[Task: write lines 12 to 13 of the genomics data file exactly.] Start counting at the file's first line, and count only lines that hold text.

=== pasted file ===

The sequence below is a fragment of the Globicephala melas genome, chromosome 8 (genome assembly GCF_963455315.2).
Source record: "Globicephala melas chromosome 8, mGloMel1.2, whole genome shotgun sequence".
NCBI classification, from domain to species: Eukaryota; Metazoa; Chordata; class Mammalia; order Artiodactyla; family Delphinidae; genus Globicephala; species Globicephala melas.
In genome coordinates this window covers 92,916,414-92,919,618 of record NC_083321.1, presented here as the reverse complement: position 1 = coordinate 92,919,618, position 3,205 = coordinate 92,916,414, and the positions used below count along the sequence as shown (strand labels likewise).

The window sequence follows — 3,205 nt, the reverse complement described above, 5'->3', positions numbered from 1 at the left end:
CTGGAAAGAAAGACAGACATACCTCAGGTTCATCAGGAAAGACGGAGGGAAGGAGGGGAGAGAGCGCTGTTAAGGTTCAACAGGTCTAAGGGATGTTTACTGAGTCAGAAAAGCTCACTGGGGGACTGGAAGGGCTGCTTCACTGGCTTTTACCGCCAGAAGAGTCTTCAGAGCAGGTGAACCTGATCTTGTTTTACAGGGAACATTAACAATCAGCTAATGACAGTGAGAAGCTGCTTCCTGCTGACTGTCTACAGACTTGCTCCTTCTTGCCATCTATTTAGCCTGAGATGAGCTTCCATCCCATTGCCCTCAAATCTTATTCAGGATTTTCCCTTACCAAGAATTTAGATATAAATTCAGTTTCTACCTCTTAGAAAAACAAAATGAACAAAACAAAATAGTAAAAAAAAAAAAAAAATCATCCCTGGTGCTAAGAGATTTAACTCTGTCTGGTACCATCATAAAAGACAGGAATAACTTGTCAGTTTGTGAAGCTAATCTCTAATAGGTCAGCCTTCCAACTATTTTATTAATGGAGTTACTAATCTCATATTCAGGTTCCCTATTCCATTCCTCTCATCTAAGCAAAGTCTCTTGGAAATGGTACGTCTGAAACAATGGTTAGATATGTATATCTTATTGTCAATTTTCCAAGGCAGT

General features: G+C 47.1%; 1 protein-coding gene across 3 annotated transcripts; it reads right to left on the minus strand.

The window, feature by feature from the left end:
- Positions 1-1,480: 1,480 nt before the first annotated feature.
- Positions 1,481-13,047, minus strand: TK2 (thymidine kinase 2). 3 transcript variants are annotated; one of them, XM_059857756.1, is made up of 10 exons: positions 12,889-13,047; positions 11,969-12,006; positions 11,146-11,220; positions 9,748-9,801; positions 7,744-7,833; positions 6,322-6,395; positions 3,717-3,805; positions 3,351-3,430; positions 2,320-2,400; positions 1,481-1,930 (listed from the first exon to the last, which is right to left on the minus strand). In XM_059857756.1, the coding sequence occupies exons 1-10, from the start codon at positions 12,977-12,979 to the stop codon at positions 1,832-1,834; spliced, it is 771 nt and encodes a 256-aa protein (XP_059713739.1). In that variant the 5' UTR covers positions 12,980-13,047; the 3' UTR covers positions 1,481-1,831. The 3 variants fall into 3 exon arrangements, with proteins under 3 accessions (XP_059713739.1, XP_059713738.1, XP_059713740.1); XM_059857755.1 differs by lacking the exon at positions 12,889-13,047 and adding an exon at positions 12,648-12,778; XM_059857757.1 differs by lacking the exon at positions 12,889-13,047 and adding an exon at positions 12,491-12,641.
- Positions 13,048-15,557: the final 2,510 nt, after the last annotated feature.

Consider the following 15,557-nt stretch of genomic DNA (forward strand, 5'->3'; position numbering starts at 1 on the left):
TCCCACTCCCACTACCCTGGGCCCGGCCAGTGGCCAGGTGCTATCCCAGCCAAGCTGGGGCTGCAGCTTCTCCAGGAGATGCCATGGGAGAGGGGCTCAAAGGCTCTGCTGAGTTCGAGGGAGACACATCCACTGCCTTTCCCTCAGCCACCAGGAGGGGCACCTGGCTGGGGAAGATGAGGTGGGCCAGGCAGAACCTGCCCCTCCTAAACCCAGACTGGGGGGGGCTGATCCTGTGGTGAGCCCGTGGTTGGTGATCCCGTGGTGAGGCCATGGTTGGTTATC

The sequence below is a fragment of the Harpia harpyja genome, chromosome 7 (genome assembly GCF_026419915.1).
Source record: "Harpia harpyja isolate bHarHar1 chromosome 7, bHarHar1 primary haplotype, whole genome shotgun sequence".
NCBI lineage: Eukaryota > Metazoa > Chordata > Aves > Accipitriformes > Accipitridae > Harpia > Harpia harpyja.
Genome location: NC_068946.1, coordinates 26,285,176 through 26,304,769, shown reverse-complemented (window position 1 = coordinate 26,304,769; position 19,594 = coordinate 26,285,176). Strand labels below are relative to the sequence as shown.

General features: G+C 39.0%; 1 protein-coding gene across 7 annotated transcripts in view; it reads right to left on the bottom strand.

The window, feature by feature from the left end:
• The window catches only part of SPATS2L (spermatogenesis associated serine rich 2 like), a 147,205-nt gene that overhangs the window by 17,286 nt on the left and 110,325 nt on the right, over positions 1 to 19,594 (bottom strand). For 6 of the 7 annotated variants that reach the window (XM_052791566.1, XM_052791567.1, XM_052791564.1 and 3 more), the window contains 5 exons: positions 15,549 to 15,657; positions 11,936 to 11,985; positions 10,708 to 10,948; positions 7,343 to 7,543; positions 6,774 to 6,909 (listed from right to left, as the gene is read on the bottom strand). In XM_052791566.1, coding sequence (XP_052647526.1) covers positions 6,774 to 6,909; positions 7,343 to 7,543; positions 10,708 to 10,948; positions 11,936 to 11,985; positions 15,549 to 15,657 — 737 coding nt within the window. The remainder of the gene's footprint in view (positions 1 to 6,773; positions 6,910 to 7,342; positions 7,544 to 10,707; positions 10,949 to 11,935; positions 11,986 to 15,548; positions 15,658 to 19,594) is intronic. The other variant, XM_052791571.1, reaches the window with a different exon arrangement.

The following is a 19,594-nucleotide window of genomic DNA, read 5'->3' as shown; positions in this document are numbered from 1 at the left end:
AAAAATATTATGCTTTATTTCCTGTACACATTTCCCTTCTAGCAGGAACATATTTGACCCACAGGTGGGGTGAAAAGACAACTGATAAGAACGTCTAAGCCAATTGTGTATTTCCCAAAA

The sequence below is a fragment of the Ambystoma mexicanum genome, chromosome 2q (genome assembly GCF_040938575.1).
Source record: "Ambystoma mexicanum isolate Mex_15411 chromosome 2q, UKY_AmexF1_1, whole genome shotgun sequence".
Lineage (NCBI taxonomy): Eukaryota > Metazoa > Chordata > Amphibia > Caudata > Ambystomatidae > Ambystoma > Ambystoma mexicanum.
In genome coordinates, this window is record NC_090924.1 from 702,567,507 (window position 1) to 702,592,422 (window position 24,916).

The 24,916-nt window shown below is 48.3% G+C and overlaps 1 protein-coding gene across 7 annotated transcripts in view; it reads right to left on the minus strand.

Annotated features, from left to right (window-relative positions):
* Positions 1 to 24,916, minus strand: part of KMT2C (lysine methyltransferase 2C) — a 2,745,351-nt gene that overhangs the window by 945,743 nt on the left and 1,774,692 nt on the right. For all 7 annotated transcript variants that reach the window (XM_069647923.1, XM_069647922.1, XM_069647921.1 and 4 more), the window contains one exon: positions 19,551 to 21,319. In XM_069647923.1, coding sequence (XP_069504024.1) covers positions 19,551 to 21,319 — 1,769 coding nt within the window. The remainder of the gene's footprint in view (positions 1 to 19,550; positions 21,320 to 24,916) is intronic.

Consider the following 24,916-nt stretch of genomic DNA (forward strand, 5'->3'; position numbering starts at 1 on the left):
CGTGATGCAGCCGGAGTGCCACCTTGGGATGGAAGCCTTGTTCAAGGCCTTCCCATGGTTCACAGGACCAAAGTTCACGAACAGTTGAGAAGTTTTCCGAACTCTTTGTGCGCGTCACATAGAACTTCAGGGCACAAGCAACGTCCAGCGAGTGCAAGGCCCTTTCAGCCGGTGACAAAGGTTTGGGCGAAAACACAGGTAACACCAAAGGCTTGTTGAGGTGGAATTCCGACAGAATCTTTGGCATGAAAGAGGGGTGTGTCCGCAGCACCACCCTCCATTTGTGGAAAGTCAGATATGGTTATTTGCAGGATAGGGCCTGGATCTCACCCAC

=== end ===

Consider the following 15,557-nt stretch of genomic DNA (forward strand, 5'->3'; position numbering starts at 1 on the left):
TCCCACTCCCACTACCCTGGGCCCGGCCAGTGGCCAGGTGCTATCCCAGCCAAGCTGGGGCTGCAGCTTCTCCAGGAGATGCCATGGGAGAGGGGCTCAAAGGCTCTGCTGAGTTCGAGGGAGACACATCCACTGCCTTTCCCTCAGCCACCAGGAGGGGCACCTGGCTGGGGAAGATGAGGTGGGCCAGGCAGAACCTGCCCCTCCTAAACCCAGACTGGGGGGGGCTGATCCTGTGGTGAGCCCGTGGTTGGTGATCCCGTGGTGAGGCCATGGTTGGTTATC